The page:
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    man about town Markus's Avatar
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    Default Re: Setting the bridge on a mandolin

    Agree with alltunator.

    I restring one string or a pair at a time. Keeps the bridge set so I don't have to worry about it moving or tilting.

    What Rick suggests is vital information to know and practice, just not needed every string change.

    With hours spent every day playing I change strings monthly or more often ... but I find it unnecessary to adjust the intonation so often and saves a lot of time each string change not to. I'd prefer to check/set intonation only when it's off [or a couple times a year at most.]

    I also feel that repeat tuning up/down [loose to move bridge, tight to check intonation] tends to take a bit of life out of the strings. I might be alone in this belief, but always change strings much sooner [sound dead] after I've had to adjust intonation.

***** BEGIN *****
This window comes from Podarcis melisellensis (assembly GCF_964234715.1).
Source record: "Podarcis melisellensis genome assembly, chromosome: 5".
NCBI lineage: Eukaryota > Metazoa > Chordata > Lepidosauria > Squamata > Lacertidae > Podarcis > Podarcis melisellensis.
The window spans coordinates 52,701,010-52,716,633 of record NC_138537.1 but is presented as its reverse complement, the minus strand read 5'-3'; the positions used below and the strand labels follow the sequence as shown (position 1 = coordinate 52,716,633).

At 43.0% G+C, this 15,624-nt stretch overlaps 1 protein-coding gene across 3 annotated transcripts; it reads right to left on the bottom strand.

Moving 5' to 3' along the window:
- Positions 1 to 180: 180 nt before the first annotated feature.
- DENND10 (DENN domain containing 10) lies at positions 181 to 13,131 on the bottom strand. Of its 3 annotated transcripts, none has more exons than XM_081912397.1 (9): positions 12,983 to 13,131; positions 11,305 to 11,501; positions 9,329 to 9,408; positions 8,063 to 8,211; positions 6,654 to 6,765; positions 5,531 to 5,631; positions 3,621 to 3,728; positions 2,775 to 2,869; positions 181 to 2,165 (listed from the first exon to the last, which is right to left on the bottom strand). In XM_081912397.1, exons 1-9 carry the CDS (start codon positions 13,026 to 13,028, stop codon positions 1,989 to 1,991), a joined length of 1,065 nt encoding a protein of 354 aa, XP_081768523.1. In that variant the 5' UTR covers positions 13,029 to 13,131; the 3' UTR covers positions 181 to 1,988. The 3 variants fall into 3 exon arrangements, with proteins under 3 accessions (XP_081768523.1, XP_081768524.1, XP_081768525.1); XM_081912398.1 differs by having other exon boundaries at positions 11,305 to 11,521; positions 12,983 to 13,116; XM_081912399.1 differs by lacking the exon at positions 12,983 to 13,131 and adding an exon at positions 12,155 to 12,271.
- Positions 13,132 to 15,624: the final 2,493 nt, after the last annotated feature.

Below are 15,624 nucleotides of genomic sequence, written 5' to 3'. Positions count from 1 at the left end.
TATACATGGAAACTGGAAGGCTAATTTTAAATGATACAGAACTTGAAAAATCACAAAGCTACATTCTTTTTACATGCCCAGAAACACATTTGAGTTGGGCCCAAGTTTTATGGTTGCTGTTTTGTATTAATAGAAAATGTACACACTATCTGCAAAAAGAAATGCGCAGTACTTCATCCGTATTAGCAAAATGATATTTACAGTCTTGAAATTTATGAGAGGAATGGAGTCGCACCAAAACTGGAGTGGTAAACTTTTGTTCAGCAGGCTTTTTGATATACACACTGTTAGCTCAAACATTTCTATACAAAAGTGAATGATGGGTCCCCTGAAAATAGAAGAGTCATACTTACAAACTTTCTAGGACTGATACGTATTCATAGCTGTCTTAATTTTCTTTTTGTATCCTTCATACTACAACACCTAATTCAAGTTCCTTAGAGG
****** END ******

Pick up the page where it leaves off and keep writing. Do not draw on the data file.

I also find that when I remove all pressure from the bridge, for the next day or so the mandolin doesn't seem to be as loud or project as well until it settles in. If you play out, that's a consideration.
    Last edited by Markus; Feb-14-2011 at 10:37am.

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    Registered User desaljs's Avatar
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    Default Re: Setting the bridge on a mandolin

    All good advice above! If you start with just one E and one G string (the outermost of each) you can dial in the intonation, then install the rest of the strings. That should get it close. Intonation will most likely never be perfect on every string, so you find the best compromise across all the strings.
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    Registered User TheMandoKit's Avatar
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    Default Re: Setting the bridge on a mandolin